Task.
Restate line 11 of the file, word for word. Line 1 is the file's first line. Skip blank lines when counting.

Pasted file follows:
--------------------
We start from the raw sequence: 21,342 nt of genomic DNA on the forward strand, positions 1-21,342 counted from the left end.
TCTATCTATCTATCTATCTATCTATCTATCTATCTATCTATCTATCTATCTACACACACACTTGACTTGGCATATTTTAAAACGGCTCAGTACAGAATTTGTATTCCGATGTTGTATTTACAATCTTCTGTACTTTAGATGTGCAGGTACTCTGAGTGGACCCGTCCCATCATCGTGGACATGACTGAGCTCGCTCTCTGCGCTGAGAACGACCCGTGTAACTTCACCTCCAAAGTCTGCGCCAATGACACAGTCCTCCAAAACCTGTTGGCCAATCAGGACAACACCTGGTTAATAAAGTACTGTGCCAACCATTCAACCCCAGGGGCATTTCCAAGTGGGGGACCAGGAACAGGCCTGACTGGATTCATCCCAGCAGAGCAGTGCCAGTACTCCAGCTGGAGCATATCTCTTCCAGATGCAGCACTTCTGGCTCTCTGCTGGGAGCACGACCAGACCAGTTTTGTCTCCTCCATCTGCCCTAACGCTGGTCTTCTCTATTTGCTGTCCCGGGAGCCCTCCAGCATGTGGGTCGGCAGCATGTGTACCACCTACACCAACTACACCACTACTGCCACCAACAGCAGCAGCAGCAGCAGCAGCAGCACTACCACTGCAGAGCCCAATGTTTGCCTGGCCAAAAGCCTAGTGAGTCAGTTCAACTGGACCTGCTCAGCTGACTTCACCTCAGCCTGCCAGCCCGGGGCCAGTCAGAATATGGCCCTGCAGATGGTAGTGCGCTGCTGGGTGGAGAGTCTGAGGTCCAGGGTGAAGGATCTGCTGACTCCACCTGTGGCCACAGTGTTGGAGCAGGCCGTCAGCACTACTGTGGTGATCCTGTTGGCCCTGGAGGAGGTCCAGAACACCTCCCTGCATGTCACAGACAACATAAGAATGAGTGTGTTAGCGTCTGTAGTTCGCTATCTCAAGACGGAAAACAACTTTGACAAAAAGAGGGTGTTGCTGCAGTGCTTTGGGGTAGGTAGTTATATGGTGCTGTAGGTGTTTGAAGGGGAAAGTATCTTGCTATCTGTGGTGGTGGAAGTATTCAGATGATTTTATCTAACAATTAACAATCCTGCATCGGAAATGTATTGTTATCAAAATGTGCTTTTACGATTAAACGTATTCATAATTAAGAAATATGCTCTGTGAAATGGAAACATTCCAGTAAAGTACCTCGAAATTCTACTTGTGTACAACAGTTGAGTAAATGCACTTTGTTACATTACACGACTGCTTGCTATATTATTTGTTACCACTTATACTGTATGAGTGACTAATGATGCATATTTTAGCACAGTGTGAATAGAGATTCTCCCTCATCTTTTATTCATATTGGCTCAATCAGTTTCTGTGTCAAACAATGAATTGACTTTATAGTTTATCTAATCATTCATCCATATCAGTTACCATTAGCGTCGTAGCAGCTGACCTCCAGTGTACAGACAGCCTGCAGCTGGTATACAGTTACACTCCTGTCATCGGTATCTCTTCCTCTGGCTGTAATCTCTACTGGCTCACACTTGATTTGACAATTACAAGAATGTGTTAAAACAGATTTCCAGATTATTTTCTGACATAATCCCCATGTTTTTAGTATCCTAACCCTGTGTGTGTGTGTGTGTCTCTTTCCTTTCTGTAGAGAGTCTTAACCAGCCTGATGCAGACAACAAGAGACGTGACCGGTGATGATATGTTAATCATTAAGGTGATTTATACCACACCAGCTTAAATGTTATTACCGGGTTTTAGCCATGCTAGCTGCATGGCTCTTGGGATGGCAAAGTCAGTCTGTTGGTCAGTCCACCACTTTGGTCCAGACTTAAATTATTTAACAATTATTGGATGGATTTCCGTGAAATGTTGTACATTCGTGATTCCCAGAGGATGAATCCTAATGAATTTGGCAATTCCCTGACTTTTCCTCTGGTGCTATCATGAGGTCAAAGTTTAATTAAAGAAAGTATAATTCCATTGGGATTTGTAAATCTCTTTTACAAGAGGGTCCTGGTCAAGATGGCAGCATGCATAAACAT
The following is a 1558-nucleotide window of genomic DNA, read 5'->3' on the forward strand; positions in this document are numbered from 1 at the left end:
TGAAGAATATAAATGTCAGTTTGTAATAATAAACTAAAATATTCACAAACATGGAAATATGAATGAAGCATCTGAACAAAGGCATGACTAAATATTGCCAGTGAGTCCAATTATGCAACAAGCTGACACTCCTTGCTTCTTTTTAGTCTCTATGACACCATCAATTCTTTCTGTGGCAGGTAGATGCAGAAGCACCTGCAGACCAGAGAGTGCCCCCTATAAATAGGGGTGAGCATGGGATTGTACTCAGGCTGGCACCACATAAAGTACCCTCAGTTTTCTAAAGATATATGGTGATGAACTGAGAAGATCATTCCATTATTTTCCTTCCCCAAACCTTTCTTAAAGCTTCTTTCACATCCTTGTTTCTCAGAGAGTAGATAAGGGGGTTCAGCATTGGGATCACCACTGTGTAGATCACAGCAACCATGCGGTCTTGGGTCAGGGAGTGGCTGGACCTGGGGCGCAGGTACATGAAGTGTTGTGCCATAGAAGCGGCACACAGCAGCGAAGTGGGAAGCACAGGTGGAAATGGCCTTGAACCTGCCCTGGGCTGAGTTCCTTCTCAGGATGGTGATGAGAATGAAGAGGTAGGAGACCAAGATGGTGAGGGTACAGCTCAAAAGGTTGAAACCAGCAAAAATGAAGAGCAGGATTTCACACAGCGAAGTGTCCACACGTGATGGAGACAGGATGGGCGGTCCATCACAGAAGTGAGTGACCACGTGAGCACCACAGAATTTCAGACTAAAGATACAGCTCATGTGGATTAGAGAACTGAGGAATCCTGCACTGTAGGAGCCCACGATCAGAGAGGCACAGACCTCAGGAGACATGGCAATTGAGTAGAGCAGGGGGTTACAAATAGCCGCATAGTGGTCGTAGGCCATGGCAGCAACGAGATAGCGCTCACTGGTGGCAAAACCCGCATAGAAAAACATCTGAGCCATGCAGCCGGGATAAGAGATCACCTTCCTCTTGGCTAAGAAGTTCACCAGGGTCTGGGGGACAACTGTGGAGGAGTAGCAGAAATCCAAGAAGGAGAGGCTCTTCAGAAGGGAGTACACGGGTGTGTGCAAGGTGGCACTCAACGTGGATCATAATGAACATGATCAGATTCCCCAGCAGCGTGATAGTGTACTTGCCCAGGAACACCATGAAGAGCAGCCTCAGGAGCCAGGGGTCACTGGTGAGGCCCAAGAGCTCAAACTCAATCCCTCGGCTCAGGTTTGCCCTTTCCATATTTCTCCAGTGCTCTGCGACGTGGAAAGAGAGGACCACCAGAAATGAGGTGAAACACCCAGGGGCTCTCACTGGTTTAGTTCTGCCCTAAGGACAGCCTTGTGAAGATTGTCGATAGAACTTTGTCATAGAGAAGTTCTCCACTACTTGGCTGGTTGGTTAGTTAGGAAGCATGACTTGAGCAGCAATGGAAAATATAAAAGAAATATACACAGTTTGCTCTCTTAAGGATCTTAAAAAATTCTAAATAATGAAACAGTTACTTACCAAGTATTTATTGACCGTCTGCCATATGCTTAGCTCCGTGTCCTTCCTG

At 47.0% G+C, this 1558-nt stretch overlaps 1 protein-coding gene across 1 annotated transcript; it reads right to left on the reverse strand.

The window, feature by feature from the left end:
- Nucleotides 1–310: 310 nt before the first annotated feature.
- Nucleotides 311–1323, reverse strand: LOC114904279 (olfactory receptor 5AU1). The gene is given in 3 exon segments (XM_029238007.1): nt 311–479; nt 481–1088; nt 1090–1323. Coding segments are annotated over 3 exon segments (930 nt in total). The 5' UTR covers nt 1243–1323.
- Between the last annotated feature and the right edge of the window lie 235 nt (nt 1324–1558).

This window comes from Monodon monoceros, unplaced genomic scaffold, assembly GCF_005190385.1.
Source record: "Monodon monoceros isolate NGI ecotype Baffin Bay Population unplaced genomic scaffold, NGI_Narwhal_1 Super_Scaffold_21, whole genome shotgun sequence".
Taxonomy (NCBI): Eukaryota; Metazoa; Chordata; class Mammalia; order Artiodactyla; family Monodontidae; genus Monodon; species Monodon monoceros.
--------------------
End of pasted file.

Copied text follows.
Source record: "Monodon monoceros isolate NGI ecotype Baffin Bay Population unplaced genomic scaffold, NGI_Narwhal_1 Super_Scaffold_21, whole genome shotgun sequence".